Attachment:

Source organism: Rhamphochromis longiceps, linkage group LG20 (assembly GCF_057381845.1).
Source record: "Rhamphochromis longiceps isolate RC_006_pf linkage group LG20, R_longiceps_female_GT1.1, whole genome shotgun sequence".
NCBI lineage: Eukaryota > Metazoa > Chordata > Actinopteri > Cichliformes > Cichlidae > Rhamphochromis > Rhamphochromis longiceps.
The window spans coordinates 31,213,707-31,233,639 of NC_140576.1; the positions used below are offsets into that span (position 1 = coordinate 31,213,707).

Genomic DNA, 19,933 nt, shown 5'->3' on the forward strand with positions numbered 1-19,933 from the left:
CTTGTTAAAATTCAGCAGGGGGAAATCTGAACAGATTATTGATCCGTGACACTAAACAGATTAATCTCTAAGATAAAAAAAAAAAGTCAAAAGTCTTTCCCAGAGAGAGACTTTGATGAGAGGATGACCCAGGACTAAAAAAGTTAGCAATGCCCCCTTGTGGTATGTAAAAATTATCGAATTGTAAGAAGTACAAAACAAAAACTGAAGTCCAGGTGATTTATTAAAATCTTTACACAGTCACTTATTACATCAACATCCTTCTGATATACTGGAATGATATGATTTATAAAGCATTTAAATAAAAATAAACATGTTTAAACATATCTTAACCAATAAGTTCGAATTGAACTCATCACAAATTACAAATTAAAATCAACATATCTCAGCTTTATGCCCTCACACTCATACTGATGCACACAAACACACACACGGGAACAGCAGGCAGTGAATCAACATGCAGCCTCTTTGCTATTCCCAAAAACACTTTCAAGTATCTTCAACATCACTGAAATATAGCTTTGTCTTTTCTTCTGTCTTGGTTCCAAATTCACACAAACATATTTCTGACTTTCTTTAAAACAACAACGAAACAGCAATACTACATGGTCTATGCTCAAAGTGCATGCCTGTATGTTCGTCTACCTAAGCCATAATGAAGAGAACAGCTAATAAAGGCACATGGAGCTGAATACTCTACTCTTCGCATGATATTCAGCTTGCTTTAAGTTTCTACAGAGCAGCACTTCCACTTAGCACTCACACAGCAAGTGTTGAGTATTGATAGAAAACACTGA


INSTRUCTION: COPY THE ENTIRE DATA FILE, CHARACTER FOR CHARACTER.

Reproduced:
Source organism: Rhamphochromis longiceps, linkage group LG20 (assembly GCF_057381845.1).
Source record: "Rhamphochromis longiceps isolate RC_006_pf linkage group LG20, R_longiceps_female_GT1.1, whole genome shotgun sequence".
NCBI lineage: Eukaryota > Metazoa > Chordata > Actinopteri > Cichliformes > Cichlidae > Rhamphochromis > Rhamphochromis longiceps.
The window spans coordinates 31,213,707-31,233,639 of NC_140576.1; the positions used below are offsets into that span (position 1 = coordinate 31,213,707).

Genomic DNA, 19,933 nt, shown 5'->3' on the forward strand with positions numbered 1-19,933 from the left:
CTTGTTAAAATTCAGCAGGGGGAAATCTGAACAGATTATTGATCCGTGACACTAAACAGATTAATCTCTAAGATAAAAAAAAAAAGTCAAAAGTCTTTCCCAGAGAGAGACTTTGATGAGAGGATGACCCAGGACTAAAAAAGTTAGCAATGCCCCCTTGTGGTATGTAAAAATTATCGAATTGTAAGAAGTACAAAACAAAAACTGAAGTCCAGGTGATTTATTAAAATCTTTACACAGTCACTTATTACATCAACATCCTTCTGATATACTGGAATGATATGATTTATAAAGCATTTAAATAAAAATAAACATGTTTAAACATATCTTAACCAATAAGTTCGAATTGAACTCATCACAAATTACAAATTAAAATCAACATATCTCAGCTTTATGCCCTCACACTCATACTGATGCACACAAACACACACACGGGAACAGCAGGCAGTGAATCAACATGCAGCCTCTTTGCTATTCCCAAAAACACTTTCAAGTATCTTCAACATCACTGAAATATAGCTTTGTCTTTTCTTCTGTCTTGGTTCCAAATTCACACAAACATATTTCTGACTTTCTTTAAAACAACAACGAAACAGCAATACTACATGGTCTATGCTCAAAGTGCATGCCTGTATGTTCGTCTACCTAAGCCATAATGAAGAGAACAGCTAATAAAGGCACATGGAGCTGAATACTCTACTCTTCGCATGATATTCAGCTTGCTTTAAGTTTCTACAGAGCAGCACTTCCACTTAGCACTCACACAGCAAGTGTTGAGTATTGATAGAAAACACTGA